What Is an Electronic On Board Recorder?
Importance of EOBRs, EDRs, & the "Black Box"
There are several ways to prove that driver or employer negligence contributed to an accident—including information from an electronic on-board recorder (EOBR) and the event data recorder (EDR), or the "black box" of a truck. These devices log a driver's hours and record the events before, during, and after an accident so that the employer or insurance company can access the records at a later time. Without an experienced Houston trucking accident attorney, it will be impossible to get your hands on this data and use it to your advantage after being involved in an accident. However, with a skilled accident lawyer by your side, you may be able to use this information and hold the truck driver and insurance company accountable for damages and injuries caused.
Proposed Legal Requirements for EOBRs
A rule was planned to go into effect in June 2012 that would have required carriers with a history of abusing driver hour limitations to install EOBRs. This rule would have affected a small proportion of trucking companies—approximately 1% of carriers. Though the rule was meant to protect truck drivers and other motorists, the Owner-Operator Independent Drivers Association had concerns it would open the door to driver harassment by giving trucking companies a new way to carefully monitor their employees in order to pressure them into driving more.
Ultimately, the U.S. Court of Appeals for the Seventh Circuit struck down the proposed rule.
This ruling comes as a severe blow to the FMCSA, which had proposed new regulations in 2011 that would have required truck and bus companies to install EOBRs in order to monitor commercial drivers. The proposal was meant to make highways safer by ensuring that all trucking companies were properly tracking truck drivers' time.
How Would EOBRs Help with Truck Driver Fatigue?
Currently, truck drivers are required to record their hours driven in written logbooks that are later reviewed by inspectors; however, these books are so commonly (and easily) forged, that many truck drivers refer to them as "comic books." Some truckers have adopted the practice of keeping two separate logbooks—one with falsified information they show inspectors and one with the actual numbers. In fact, an astonishing 1/3 of all interviewed drivers stated that they have either often or sometimes omitted hours from their logbooks.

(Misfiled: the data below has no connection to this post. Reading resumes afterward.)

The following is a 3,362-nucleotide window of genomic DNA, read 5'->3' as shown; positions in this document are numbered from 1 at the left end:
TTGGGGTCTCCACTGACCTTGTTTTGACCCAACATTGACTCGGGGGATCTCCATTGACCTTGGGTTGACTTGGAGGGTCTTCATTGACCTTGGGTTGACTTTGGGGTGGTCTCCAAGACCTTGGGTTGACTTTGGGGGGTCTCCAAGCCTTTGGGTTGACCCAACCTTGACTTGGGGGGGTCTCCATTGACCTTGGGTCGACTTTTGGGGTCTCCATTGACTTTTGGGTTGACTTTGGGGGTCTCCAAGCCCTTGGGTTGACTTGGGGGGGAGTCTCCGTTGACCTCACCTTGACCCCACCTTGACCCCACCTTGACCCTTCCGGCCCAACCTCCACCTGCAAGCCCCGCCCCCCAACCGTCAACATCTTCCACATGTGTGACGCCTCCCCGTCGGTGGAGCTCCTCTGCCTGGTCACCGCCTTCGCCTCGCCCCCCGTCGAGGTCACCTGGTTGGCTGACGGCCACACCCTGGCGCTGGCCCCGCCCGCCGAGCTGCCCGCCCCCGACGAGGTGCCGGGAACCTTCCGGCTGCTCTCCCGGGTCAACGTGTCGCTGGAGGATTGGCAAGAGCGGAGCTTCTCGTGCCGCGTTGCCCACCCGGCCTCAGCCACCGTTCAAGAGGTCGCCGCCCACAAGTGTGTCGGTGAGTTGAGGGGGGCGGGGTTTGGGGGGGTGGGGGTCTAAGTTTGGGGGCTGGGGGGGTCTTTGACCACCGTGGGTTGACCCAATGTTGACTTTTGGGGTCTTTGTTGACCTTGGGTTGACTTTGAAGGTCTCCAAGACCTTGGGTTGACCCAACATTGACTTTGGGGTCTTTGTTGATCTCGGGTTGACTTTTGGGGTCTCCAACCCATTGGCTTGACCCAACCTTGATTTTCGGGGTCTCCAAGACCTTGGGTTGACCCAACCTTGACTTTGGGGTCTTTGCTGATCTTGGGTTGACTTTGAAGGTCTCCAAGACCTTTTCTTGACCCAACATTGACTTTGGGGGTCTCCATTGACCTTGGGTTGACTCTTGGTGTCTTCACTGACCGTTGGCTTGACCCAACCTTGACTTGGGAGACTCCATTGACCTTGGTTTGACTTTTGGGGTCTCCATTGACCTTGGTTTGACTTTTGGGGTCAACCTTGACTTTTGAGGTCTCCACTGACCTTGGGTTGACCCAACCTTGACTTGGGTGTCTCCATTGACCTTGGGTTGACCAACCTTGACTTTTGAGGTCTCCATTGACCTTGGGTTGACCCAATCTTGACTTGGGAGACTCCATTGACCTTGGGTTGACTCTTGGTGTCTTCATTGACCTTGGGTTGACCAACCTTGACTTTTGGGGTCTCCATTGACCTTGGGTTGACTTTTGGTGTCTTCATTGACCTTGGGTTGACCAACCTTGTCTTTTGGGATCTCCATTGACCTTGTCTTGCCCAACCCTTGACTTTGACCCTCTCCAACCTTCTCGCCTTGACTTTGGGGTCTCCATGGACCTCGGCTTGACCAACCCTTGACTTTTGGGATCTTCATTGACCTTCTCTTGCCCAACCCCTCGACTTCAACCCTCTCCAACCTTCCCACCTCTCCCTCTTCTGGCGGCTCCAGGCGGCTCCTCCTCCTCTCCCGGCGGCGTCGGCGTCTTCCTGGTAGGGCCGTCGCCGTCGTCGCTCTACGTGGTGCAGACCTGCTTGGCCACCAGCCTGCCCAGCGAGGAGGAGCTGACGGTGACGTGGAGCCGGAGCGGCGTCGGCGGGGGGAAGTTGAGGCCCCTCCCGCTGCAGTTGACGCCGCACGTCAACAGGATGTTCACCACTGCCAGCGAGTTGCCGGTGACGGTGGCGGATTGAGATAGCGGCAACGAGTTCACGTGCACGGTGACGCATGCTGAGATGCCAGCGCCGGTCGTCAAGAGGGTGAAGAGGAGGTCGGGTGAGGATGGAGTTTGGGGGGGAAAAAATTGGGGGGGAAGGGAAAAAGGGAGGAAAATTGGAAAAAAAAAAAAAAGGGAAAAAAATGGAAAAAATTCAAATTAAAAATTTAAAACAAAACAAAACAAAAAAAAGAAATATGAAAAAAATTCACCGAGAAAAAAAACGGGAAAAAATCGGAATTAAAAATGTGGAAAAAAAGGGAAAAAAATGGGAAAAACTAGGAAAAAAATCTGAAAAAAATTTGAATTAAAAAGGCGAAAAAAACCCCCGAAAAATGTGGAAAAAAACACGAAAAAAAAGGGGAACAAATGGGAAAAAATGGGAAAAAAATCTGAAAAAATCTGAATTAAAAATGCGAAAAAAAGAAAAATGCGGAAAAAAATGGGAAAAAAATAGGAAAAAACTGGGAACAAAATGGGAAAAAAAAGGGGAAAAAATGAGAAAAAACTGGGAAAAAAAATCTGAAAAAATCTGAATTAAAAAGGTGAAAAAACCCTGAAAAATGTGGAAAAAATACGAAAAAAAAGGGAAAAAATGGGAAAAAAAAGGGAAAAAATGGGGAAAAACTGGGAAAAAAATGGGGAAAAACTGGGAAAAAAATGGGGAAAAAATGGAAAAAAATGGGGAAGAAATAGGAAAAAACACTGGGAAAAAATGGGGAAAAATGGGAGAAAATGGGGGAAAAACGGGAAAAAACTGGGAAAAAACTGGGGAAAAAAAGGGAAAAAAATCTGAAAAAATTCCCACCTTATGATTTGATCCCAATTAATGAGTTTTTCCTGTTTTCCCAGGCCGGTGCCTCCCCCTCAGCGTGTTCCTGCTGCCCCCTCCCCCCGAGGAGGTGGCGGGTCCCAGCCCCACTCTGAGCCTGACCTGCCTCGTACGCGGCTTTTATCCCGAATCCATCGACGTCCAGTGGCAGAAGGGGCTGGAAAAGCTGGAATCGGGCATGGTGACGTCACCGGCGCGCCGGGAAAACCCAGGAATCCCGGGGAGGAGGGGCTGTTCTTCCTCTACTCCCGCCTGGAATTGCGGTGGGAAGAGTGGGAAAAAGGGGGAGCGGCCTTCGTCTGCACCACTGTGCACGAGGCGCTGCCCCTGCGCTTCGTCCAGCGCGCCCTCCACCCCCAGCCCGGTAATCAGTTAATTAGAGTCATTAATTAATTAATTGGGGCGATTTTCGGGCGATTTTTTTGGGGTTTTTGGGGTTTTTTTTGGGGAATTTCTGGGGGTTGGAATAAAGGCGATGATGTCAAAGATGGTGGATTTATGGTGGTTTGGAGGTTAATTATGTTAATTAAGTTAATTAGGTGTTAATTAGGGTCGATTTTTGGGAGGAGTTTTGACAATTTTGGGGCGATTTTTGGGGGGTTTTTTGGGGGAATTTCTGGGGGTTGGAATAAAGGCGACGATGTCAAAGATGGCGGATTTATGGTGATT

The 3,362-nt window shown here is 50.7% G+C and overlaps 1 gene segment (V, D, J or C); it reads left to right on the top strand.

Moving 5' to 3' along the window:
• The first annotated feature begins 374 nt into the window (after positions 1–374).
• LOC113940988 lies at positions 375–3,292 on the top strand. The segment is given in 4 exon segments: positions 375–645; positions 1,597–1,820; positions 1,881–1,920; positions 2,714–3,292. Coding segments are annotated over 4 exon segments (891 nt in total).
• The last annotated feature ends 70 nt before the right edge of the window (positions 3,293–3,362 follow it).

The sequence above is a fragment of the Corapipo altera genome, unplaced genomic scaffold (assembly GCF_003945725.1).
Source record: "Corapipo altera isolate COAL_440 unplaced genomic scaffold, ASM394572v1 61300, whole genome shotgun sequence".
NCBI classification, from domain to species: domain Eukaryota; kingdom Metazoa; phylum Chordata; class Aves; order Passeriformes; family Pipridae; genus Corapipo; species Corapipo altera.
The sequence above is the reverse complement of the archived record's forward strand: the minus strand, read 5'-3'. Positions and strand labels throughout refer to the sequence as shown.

This could be easily combated were EOBRs required on all trucks as it would be not be simply to forge the data. Then, instead of relying on the integrity and honesty of the truck driver, hours-of-service would be monitored automatically by the on-board device. In 2006, Europe began the practice of requiring EOBR use.
Collecting Data from the Electronic Control Models
Most data used in truck accident cases is found in the electronic control models (ECM). Almost all modern big rigs wheelers have an ECM in their vehicle. This will amass downloadable data that can be deciphered in almost any case. The ECM contains evidence to prove the truck's average speed, the percent of times it traveled between 65 and 71 mph, and the percent of times it sped over 71 mph. It can also determine the highest speed it moved.
The ECM was created to hold drivers accountable and emphasize road safety. This is because many drivers are concerned about saving fuel or complying with maintenance regulations, but fail to prioritize safety. When data on the ECM reveals a driver has dangerous driving habits that resulted in a crash, and the trucking line continued to use that driver anyway, then you may have the right to prove negligence on part of the trucking company, rather than suing the individual driver. Negligence of this type can become a large factor in the outcome of your case.